Apple, Microsoft, Google, Amazon and Facebook are five major Internet service providers of the US. Their relationships with China have gradually turned from collaborations to confrontations, as the country has been citing national security or the need to grow local enterprises to bar the US firms from the China market.
Apple's smartphone application processors are made by TSMC. Google has installed datacenters in Taiwan, has recently activated one in South Korea, and has acquired HTC's smartphone team.
Currently, there are over 400 datacenters worldwide, of which 147 are equipped with over 5,000 servers each and owned by Amazon, Microsoft or Google. In addition to North America and Europe, the three Internet service providers have also constructed 28 datacenters in East Asia - in Japan, South Korea and Taiwan.
Their competitions against China-based Internet service providers are being undermined by the US IT industry's structural disadvantage: over reliance on demand from Western countries. Google, Amazon and Apple are all facing the same issue and for markets such as India and emerging countries in the Asia Pacific area, they lack the appropriate personnel and the determination to actually go deep into those markets.
In Apple's case, the company has 41% of its revenues coming from North America and 23% from Europe. If Japan's 9% is included, the US smartphone vendor has nearly three fourths of its revenues generated from advanced economies. Meanwhile, Apple's revenues have been heavily relying on its smartphone sales, which account for over 60%. The company's iPads and iPods are already not seeing much growth.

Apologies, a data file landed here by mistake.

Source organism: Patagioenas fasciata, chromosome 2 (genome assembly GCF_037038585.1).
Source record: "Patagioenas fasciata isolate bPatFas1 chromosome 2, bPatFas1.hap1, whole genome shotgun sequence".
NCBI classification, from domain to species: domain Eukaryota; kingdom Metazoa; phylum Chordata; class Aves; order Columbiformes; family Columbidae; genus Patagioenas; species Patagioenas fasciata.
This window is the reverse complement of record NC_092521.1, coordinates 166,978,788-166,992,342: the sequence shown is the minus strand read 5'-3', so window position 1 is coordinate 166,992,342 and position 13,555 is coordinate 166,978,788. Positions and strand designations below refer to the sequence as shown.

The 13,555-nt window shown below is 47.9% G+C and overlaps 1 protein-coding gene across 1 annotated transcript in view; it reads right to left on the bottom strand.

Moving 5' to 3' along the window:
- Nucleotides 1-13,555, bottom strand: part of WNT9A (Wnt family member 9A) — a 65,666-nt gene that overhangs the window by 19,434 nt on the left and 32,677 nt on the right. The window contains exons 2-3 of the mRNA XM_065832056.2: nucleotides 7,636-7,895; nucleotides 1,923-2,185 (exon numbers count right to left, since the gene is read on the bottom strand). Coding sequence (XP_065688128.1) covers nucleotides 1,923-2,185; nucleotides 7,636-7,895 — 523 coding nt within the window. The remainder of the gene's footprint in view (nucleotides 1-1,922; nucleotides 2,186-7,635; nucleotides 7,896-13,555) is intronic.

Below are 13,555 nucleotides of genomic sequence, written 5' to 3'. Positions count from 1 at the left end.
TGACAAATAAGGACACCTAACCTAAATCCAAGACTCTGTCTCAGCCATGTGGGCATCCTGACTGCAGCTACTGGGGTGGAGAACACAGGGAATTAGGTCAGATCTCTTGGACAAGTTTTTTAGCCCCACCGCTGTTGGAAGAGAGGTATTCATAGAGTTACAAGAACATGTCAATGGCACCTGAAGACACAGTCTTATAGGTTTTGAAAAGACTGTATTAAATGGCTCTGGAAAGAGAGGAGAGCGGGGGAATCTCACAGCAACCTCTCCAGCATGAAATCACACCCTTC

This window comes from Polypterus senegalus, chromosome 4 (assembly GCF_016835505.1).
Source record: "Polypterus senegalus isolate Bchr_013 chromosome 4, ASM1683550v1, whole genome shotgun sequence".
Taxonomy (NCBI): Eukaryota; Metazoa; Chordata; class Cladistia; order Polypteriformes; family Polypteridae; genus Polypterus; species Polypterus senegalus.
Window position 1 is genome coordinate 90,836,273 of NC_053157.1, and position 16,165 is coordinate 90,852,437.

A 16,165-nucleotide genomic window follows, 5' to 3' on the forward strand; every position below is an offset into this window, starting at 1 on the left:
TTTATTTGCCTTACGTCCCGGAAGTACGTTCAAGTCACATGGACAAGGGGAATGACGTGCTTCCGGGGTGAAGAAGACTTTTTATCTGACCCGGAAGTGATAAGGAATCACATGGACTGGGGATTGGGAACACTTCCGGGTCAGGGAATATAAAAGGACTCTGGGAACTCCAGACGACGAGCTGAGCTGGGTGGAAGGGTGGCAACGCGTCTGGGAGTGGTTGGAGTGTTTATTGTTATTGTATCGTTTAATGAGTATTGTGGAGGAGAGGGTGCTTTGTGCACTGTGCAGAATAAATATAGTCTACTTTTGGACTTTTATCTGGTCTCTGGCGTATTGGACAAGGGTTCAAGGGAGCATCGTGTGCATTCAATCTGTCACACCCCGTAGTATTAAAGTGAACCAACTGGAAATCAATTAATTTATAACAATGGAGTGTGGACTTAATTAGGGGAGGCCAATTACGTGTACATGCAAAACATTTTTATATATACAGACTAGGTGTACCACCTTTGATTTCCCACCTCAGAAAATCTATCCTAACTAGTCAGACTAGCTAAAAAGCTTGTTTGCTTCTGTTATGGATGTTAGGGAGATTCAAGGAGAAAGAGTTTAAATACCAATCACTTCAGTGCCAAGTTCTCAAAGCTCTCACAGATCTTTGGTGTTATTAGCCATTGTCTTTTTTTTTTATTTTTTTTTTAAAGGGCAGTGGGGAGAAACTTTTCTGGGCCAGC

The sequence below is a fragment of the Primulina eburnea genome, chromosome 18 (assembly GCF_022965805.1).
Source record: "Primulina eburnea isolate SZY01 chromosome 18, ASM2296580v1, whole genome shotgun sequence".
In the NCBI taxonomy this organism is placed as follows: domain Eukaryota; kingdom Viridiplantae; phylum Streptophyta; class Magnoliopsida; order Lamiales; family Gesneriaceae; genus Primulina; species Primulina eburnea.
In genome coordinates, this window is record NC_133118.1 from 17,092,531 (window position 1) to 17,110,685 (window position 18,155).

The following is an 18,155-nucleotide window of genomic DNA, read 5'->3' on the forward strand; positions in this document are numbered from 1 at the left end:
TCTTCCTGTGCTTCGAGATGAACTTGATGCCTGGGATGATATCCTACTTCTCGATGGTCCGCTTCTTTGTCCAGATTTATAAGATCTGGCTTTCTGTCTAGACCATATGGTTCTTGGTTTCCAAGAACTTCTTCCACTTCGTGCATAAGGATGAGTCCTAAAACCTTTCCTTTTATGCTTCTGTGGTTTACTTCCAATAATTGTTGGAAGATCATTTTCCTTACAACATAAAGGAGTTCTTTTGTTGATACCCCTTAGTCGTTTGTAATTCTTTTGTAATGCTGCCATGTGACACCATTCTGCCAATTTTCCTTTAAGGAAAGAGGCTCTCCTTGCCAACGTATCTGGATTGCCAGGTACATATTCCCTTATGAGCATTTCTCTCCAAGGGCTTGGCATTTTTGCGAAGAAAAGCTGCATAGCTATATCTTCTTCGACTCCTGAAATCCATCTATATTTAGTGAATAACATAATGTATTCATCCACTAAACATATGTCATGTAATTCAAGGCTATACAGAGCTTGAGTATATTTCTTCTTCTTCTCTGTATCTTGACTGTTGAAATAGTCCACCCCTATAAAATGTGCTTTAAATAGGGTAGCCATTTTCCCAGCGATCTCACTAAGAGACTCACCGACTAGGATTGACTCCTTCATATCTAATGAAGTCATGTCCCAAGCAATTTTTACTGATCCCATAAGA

With Apple's failure to achieve good sales for its new smartphones and its strategy focusing on promoting entry-level and mid-range smartphones in China and India not working as intended, Apple's hardware business apparently has reached a bottleneck.
For business opportunities from smart city and smart home in Asia Pacific's emerging markets, China-based makers, which have a lot of experience in making deployments in the rural area, are expected to have advantage over US-based makers. The China government's Belt and Road Initiative (BRI) is also expected to help its makers tap into the emerging markets in Asia Pacific.
(Note: This is part of a series of articles by Digitimes president Colley Hwang on the latest developments of the IT industry in the wake of the US-China trade war.)